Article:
Most lawyers would consider themselves lucky to hear the experiences of practiced defense attorneys in their own countries. Few, then, ever imagine that they might be able to spend a week learning with skilled defenders from five different countries. This week, IBJ’s “Fellows“-criminal defense attorneys who are spearheading IBJ’s programs- have come together from Zimbabwe, Rwanda, Burundi, Cambodia, and India for the first-ever “Fellows Summit” at Fondation Heim in Chambésy, Switzerland, to share the wisdom drawn from their diverse international experiences.
The Fellows immediately dove into the critical issues of criminal justice in their countries. During Monday’s opening session, the Fellows took turns introducing each other to the governing rules of criminal procedure in their countries. Almost immediately after Cambodia Fellow Ouk Vandeth began his summary, the other Fellows responded eagerly with questions about the procedural protections available to Cambodian defendants. The Fellows left no stone unturned with questions ranging from the right of a detainee to access a doctor to the amount of time the police can hold a detainee in prison before appearing in court. The conversation quickly turned into a symposium on comparative criminal procedure as the Fellows took on their topic with the passion that only practitioners can bring.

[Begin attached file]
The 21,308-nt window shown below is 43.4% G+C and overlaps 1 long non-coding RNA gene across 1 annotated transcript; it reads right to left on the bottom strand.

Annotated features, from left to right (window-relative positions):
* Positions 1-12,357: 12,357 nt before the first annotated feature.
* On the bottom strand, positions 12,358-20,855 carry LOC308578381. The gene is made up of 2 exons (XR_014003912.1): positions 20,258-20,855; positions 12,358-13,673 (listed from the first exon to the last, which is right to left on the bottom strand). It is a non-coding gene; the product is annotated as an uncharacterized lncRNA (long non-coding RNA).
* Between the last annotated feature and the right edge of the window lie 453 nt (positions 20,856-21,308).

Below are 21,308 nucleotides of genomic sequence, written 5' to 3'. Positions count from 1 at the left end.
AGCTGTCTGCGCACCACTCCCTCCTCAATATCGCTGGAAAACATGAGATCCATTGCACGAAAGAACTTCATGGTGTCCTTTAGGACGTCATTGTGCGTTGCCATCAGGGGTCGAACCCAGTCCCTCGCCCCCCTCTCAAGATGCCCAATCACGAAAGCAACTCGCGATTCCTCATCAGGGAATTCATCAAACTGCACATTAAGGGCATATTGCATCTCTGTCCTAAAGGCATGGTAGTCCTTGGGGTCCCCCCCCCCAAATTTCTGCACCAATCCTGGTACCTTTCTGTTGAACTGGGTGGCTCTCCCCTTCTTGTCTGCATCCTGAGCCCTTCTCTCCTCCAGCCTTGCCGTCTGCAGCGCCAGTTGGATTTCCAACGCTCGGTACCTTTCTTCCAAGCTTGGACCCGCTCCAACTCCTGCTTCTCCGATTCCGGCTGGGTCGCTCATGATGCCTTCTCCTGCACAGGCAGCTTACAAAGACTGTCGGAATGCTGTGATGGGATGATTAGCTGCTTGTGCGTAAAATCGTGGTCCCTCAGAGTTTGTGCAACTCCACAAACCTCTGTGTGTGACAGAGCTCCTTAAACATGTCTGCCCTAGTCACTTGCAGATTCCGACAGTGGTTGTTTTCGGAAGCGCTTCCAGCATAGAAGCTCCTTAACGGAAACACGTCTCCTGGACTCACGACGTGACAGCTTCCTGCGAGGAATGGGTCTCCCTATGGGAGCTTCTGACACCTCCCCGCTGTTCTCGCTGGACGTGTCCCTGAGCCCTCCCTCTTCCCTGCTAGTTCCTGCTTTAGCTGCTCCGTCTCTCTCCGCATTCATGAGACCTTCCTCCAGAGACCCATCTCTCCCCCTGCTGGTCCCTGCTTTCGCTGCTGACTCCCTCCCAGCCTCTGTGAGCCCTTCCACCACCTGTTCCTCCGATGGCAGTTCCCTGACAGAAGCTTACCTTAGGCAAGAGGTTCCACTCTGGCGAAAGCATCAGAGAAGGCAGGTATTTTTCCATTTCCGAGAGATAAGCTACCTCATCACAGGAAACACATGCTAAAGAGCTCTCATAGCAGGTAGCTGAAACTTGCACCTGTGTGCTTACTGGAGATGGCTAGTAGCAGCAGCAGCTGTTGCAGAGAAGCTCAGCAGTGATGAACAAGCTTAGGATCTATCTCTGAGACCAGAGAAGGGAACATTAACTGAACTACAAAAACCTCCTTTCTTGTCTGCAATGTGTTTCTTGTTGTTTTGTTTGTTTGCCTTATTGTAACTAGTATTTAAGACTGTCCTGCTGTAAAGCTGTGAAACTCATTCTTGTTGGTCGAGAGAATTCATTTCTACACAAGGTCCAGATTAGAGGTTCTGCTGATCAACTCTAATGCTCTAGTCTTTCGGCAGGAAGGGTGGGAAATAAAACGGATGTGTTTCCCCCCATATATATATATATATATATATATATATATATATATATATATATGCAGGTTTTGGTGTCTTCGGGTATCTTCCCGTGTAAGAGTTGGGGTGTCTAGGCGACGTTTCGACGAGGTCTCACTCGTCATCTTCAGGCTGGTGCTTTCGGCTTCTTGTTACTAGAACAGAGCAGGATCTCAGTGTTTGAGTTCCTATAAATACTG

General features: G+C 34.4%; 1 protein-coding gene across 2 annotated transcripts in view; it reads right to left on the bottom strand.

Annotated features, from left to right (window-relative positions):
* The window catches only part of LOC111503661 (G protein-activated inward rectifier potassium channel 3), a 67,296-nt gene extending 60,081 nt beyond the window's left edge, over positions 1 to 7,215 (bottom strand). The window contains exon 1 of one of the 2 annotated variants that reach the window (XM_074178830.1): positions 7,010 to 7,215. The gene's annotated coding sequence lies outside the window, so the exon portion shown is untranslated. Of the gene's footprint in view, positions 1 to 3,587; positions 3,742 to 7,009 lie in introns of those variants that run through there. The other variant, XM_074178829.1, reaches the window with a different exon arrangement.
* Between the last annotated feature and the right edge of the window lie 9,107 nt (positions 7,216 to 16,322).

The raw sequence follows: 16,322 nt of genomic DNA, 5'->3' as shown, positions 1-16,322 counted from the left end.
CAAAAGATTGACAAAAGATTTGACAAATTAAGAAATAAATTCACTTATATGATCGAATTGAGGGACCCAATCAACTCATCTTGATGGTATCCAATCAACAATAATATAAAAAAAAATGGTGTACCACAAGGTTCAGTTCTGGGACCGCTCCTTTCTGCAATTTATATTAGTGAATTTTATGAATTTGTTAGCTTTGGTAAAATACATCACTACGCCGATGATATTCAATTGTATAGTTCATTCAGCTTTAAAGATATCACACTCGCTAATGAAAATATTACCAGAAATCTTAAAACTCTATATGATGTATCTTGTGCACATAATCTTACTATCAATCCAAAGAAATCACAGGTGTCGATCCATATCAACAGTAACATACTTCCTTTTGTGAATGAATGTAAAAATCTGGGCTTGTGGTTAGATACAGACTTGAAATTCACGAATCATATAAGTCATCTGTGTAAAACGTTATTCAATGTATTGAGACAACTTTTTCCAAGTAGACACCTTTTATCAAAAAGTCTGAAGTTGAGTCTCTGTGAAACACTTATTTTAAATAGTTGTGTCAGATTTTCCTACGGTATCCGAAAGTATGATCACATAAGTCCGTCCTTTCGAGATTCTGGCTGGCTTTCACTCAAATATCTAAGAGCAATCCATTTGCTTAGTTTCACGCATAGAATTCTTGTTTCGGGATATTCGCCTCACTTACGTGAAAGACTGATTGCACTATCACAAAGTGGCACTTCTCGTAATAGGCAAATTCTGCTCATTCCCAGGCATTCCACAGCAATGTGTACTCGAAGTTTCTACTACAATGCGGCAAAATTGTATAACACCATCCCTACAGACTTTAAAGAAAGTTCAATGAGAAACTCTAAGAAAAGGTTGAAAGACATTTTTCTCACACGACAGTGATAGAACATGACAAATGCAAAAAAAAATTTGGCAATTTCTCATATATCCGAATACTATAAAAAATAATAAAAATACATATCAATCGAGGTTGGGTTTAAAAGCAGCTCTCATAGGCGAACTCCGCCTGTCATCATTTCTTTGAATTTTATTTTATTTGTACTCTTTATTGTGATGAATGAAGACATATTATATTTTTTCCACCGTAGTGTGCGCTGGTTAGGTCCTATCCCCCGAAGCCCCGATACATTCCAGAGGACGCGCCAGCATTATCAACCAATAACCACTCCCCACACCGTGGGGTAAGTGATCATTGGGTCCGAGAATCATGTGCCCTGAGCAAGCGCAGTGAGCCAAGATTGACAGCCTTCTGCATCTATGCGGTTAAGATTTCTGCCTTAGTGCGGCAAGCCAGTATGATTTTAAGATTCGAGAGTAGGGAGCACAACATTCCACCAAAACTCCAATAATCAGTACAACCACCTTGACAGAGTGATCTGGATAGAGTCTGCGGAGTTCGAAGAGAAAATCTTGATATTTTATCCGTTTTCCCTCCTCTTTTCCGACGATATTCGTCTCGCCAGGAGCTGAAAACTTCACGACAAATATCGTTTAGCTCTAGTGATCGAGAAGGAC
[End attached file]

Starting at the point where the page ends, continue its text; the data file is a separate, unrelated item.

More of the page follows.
After Monday’s intellectually charged discussion, the focus shifted on Tuesday to a different but equally crucial element of a criminal defender’s practice. Poet and musician Antony Hequet led IBJ in a vocal exercise that taught Fellows and staff how to use the power in their voices. The halls of Fondation Heim rang with the sounds of IBJ staff and Fellows stretching their vocal chords. India Fellow Ajay Verma and Rwanda Fellow John Bosco Bugingo stood out for their vocal prowess, especially when they faced off in a grunting match toward the end of the session that left everyone laughing.
With their understanding of criminal procedure enhanced, not to mention their ability to make themselves heard, IBJ Fellows, staff, and interns are ready to continue learning from each other throughout the remaining days of the Summit.
IBJ Zimbabwe Fellow Innocent Maja (left) and IBJ staff plan their next move